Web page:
Nebraskaland Jan/Feb 2019

NEBRASKAland Magazine is dedicated to outstanding photography and informative writing with an engaging mix of articles and photos highlighting Nebraska’s outdoor activities, parklands, wildlife, history and people.

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Page 44 of 63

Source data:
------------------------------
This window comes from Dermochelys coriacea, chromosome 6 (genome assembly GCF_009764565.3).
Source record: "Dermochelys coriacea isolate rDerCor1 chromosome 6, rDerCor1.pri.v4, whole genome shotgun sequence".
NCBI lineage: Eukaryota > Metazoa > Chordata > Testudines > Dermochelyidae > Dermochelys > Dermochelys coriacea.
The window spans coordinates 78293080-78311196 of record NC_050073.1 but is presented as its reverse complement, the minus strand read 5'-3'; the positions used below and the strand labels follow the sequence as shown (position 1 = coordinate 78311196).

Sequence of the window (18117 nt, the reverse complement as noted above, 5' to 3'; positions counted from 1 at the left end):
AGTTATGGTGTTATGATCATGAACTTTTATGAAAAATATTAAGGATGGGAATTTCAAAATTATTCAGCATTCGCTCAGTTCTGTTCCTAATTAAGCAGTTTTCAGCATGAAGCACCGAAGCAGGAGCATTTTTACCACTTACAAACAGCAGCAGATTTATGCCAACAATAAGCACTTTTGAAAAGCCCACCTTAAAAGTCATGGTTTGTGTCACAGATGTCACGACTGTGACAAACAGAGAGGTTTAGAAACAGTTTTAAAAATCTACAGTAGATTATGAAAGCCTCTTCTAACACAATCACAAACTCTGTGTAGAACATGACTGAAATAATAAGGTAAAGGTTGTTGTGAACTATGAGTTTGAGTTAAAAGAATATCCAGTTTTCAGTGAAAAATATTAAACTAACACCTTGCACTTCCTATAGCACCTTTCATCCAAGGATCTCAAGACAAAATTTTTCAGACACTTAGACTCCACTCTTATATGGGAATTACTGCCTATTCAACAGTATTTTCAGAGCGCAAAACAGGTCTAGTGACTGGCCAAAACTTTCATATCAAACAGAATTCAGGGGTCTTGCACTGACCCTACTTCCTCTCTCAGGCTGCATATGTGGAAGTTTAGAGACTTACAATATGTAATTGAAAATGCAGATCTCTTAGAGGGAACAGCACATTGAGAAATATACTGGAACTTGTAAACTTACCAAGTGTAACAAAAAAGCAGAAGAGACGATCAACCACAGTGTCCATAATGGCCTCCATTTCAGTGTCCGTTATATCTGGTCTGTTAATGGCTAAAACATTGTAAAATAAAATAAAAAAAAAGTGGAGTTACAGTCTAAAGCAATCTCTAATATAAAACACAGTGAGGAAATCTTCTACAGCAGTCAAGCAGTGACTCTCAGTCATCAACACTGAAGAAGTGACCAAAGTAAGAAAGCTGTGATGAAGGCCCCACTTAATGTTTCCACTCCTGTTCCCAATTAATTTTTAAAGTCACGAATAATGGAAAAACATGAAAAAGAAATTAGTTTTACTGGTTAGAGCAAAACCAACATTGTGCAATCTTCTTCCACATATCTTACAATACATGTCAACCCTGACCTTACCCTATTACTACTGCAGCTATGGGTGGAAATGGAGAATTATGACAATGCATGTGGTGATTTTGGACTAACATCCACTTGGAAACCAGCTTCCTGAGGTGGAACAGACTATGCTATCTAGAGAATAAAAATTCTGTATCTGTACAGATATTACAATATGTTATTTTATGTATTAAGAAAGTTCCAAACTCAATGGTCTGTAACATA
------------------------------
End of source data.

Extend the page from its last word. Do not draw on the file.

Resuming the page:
January-February 2019 • Nebraskaland 45 reached the Nebraska shore when suddenly his horse broke through with his fore-feet. He got out and unhitching him pulled the buggy back and then took the horse by the bit and tried to get him on the solid ice. The animal, however, fl oundered about so that he broke the ice in all directions about him, letting himself and his owner down in the water. Mr. Mayne scrambled out, but the horse worked himself under the ice, all but his head, which rested on a cake of ice which alone prevented him from being drowned." Oscar Phelps was in serious trouble. His unusual name probably wasn't a good omen. He may have been named for a character in a syndicated 1880 short story in which a young man using the alias "Oscar Phelps" is killed in a duel by a disguised woman seeking revenge. Or he may have been named for the soon-to-be-defunct town of Oscar, in Phelps County, Nebraska. Either way, he was in danger of being pulled under the ice by the current. Mayne ran for help. The nearest business was Boyd's Pork Packing House, Omaha's original meatpacking plant, north of present-day Lauritzen Gardens. Several plant workers came with planks and ropes. For the next two hours they struggled to rescue the horse while a crowd of some 500 onlookers gathered along the riverbank. It was dangerous and unpleasant work. Oscar was fl oundering just below the spot where the plant discharged its untreated waste directly into the river. And the plant was no small operation, having slaughtered some 112,000 hogs during the previous year. Omahans were used to living in a smoky, smelly, and muddy city, but the Bee noted that the "work was done in the face of sickening fi lth and stench." Meanwhile, other drivers and teams of horses crossed the river that day, oblivious to the danger. It was how things had always been done. The Bee recommended waiting for another "cold snap." It was getting dark by the time Oscar was pulled from the cold and fi lthy water "in a half dead condition." But the horse was tough as well as fast. He recovered and was later sold to Mayne's business partner. The following year the Bee reported that Oscar Phelps was "winning some fast races and high honors at Ohio fairs this fall." Running on the soft dirt of a track probably seemed easy after crossing rotten river ice. Visit History Nebraska's website at Travelers and workers often braved the icy Missouri River, just like these bridge workers near Rulo in 1886. History Nebraska RG2457-5-24 Future Nebraska Governor James Boyd opened Omaha's fi rst meatpacking plant in 1872. From Alfred Sorenson, Early History of Omaha (1876), p. 242.

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